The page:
How is being a parent defined? Do you have to earn it or does the simple virtue of being related by blood automatically give you that title? Those questions and more lie at the core of "Like Father, Like Son," a tender and involving portrait by Kore-Eda Hirokazu
that centers on two set of parents -- and one father in particular -- who find the relationships to their sons severely tested, forcing them to reassess everything they thought that new about them and about themselves, as well.
Ryota (Fukurama Masaharu) is a driven, successful engineer, but has little time in his six day work week for his wife Midorino (Ono Machiko) and even less for his young son Keita. But despite the imperfect balance, the entire family gives off the facade of stability. Ryota makes good money, Keita is as sharp as a tack, while Midorino lovingly dotes on her son. Keita is in the midst of the admission process to a good school, plays the piano and from all outward appearances, the Nonomiyas are the picture perfect family unit, living the dream in modern Japan. However, their world is turned upside down when the hospital where Keita was born calls with some shattering news: he is not their son, having been switched at birth with another baby born on the same day.
The Nonomiyas actual kid, Ryusei, also 6 years, is living with the Saikis, and they could not be more different. Yudai and Yukari have three children, and they all live together in the back of a general goods store, at least a level or two lower in social and economic standing than the Nonomiyas. But what they may lack in material wealth, they make up for in an exuberant affection for their children (particularly the father Yudai, played with great charm by Lily Franky
), that runs in contrast to the more measured shows of affection by the Nonomiyas. The Saikis also have an almost irresponsible, devil-may-care attitude toward life itself. "I always say, put off to tomorrow, whatever you can," Yudai notes.
The two families meet, and the tough decision is made to return the six year-olds to their respective families. To help with the switchover, each child will spend a night or two per week in their new home. This is all under the guise of the helping the children get acclimated to their new living situation before it becomes permanent, but it's also a chance for the parents to get to know these new additions to their family. It's something of a paradox -- though they may be related by genes and DNA, the kids are virtual strangers to their true parents as well, with Hirokazu shading this story with some intriguing complexity that goes beyond the surface dilemma the movie presents.
As the screenplay subtly notes, these children will be forever changed in ways both big and small as they continue the rest of their lives with their new parents. Keita, who has every opportunity available to him in the home of the upwardly mobile Nonomiyas, will be entering an entirely different class of lifestyle under the roof of the Saikis, where even something as seemingly simple as the possibility of piano lessons may not be easily ascertained. On the other hand, while Ryusei will find a door opening to world he likely would not have had access to other, he's losing the warmth that he experienced at the Saikis, as well as the chance to grow up with siblings (Midorino can no longer have children).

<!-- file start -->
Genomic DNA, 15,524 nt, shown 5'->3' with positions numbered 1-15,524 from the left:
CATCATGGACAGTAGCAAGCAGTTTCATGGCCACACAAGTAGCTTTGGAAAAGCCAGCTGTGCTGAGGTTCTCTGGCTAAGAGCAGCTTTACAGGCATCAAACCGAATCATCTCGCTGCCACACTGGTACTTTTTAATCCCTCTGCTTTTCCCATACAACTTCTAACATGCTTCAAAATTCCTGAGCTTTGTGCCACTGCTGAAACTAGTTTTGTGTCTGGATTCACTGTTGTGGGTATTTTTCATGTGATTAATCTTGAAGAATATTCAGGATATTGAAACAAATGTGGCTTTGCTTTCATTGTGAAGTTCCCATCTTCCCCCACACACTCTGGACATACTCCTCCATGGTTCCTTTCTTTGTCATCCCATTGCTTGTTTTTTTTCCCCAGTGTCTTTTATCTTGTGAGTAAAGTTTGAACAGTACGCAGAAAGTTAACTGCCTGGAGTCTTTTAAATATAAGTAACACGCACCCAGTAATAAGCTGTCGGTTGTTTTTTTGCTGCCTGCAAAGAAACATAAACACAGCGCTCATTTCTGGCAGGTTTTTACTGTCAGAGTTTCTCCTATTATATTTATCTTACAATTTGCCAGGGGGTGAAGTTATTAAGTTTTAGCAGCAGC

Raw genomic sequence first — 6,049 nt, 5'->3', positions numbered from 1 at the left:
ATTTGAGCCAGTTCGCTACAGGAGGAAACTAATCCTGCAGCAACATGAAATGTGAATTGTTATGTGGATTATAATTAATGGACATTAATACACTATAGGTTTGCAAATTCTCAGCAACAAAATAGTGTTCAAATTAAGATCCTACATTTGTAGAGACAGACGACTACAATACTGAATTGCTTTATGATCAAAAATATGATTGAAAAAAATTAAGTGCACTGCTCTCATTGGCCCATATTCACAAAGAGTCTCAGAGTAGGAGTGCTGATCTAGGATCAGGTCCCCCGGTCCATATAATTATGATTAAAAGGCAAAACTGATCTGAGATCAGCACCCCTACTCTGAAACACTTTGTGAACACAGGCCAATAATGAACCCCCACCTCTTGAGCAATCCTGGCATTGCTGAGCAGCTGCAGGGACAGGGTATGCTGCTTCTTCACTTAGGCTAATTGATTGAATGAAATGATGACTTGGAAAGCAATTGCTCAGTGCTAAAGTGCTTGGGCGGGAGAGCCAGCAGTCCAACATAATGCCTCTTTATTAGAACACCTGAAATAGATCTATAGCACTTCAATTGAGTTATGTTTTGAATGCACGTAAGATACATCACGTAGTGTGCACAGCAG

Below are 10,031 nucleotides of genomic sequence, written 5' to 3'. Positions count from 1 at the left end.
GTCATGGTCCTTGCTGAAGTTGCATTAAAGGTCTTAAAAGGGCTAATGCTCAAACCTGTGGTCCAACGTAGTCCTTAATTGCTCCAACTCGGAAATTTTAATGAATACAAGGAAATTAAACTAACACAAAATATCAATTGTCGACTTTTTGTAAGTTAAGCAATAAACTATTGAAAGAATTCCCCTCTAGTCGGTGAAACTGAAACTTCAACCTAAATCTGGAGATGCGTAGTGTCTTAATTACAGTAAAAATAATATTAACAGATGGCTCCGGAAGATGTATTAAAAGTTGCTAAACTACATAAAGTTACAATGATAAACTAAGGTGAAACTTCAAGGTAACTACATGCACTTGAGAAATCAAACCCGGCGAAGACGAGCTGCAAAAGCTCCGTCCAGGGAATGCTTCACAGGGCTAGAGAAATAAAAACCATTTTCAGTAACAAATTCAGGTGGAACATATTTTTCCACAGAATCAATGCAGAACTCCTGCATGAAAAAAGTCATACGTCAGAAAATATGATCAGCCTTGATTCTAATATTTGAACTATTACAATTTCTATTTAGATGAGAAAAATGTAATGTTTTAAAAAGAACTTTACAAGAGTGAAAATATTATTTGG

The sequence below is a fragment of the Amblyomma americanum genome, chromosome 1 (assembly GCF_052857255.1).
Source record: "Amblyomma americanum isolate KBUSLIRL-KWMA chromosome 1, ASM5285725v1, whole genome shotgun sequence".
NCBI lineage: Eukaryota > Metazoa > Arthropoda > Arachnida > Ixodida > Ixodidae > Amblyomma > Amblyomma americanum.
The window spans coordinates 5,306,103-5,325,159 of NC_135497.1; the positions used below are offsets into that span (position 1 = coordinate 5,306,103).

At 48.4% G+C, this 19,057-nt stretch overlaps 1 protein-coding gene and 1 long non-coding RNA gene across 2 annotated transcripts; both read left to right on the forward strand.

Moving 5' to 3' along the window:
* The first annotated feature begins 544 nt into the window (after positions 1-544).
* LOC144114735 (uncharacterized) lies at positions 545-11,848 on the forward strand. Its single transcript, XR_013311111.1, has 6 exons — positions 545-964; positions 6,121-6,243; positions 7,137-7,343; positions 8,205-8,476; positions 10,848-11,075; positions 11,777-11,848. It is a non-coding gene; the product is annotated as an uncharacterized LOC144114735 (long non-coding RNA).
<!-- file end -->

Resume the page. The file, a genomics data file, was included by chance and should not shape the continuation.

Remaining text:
At first, Ryota puts forth an arrogant and ill-conceived plan where he tries to convince the Saikis that he can raise both Keita and Ryusei under his roof. Unsurprisingly, the offensive offer is roundly rejected, but it forces Ryota to look inwardly at his own success as a father, and what his true feelings for Keita really are. Himself raised by someone who wasn't his mother, Ryota has a distant relationship to his own family, and has spent his life climbing the ladder, in an effort to grant as much space from them as possible. But this also caused a rift with his own wife and Keita, and hinders his ability at first to accept Ryusei, and as the film moves into the second half, it centers on Ryota's own transforming feelings on parenthood and what being a father really entails.
Evoking naturalistic performances from everyone involved (the kids are a pure delight), and with a welcome dose of humor, along with the requisite humanity he's known for, Kore-Eda Hirokazu's film is a touchingly low key, a wholly charming study of the evolution of parenthood. "Like Father, Like Son" suggests that being a Mom or Dad is a position of constant change, one that requires an open mind and even more open heart. But more crucially, it must be coupled with a willingness and excitement to be changed by offspring that will grow into their own person; a reflection of their parentage but also the world around them. Inspired by his own taste of fatherhood, Hirokazu has crafted a warm and lovely film that suggests the easiest thing about raising a child is embracing how complicated it can be. [A]